Providential roadblocks

Boundaries in pleasant places

Every time I happen upon Psalm 16:6, “The boundary lines have fallen for me in pleasant places,” I think about how any of us comes to be who we are. Some of us in ministry can name the incident or date when we encountered a call to this vocation, but for most of us, I think, the call is a process, not an event. For some of us, the process isn’t smooth and straight, but is a journey full of potholes and icy mountain slopes, twists and turns and detours. And for some of us the process continues as we find ourselves deciding over and over again to be who we have become.

So I read Lillian Daniel’s “Call waiting,” in this issue (p. 30), with great interest. It made me recall my experience standing before my presbytery, trying to come up with an appropriate answer to the question of why I wanted to go to divinity school. The truth was, I wasn’t entirely sure that I did. I wasn’t sure about much of anything. I was fortunate enough to have a college adviser who recommended that I take a year or so of graduate study at a place that would help me make a decision, would not apply pressure and would give me the opportunity to pursue some of the matters in which I was interested. He pointed me toward a university divinity school. My presbytery approved, in spite of my rambling rationale. I recall that it was snowing that afternoon and everybody wanted to go home. It was an act of prevenient grace if there ever was one.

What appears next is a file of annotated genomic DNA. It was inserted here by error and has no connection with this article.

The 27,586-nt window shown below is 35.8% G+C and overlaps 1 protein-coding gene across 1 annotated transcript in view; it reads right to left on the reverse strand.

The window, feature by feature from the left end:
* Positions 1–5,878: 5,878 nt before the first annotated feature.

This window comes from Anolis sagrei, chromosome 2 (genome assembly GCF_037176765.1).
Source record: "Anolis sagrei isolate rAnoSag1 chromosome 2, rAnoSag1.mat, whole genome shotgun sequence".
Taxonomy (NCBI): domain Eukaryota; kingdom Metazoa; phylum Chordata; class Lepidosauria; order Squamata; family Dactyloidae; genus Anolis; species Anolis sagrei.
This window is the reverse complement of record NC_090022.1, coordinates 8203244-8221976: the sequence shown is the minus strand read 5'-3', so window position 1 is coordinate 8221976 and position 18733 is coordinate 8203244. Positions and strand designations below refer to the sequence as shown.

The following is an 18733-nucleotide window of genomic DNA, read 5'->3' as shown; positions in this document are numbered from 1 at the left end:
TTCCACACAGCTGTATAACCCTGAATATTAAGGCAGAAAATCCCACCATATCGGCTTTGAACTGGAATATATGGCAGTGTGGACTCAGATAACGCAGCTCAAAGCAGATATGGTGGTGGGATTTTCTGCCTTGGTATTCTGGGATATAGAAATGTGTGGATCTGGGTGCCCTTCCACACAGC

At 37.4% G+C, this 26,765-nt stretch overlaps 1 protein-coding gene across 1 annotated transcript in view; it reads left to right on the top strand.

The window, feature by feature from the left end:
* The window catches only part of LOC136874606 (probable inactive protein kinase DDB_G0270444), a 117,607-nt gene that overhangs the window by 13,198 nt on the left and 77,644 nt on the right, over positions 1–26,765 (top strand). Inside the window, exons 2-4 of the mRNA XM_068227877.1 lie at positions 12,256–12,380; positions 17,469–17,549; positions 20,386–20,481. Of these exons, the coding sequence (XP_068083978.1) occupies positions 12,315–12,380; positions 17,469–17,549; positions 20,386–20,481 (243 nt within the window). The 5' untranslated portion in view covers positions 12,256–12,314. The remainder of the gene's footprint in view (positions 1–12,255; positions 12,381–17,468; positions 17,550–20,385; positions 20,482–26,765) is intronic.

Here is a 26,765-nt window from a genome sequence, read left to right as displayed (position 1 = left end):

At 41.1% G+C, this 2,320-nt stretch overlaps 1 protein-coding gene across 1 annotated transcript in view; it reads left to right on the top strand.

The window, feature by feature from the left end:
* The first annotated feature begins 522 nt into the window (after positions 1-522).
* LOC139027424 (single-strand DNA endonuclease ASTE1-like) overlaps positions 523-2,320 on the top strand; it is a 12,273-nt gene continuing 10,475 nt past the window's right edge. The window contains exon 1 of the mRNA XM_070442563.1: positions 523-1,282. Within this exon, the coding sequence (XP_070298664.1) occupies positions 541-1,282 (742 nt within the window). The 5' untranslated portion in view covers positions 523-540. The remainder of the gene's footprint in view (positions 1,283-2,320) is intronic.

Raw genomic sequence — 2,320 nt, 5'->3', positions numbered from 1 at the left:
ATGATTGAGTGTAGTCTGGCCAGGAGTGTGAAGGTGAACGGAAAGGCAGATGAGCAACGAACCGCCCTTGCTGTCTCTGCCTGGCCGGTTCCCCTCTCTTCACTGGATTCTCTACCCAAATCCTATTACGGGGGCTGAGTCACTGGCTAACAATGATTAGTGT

Lillian Daniel recalls a discernment committee’s judgment that she had “no discernable gifts for ordained ministry.” It was that difficult experience—she describes it with a light grace that disguises what had to be a painful moment—that set her on another, complicated path toward ordination.

Near the end of the first year of divinity school I started thinking that I needed to do something else. Among other considerations was the fact that we had a baby, so the long-term economic prospects of this ministry venture were not exactly promising. So I applied for a graduate program in educational administration at a university in the East. The admissions director interviewed me in the passenger lounge at Midway Airport. The interview went all right, I thought, although my mind wandered and I found myself watching airplanes take off and land.

It never occurred to me that I might not be accepted into the program. When the letter arrived, it announced that the admissions committee had turned down my application. It thanked me for my interest and wished me well. There was a handwritten note at the bottom of the page from the director: “Dear Mr. Buchanan: I’ve interviewed a lot of people and it was clear to me that you are not really interested in a career as an education administrator. Maybe you are where you are supposed to be. Good luck.”

Most people have a story like that, a story of how a no became a yes, of a door closing and another one opening. I’m grateful to Lillian Daniel for telling hers, and grateful to that admissions director who helped me on the way to becoming who I am. “The boundary lines have fallen in pleasant places.”

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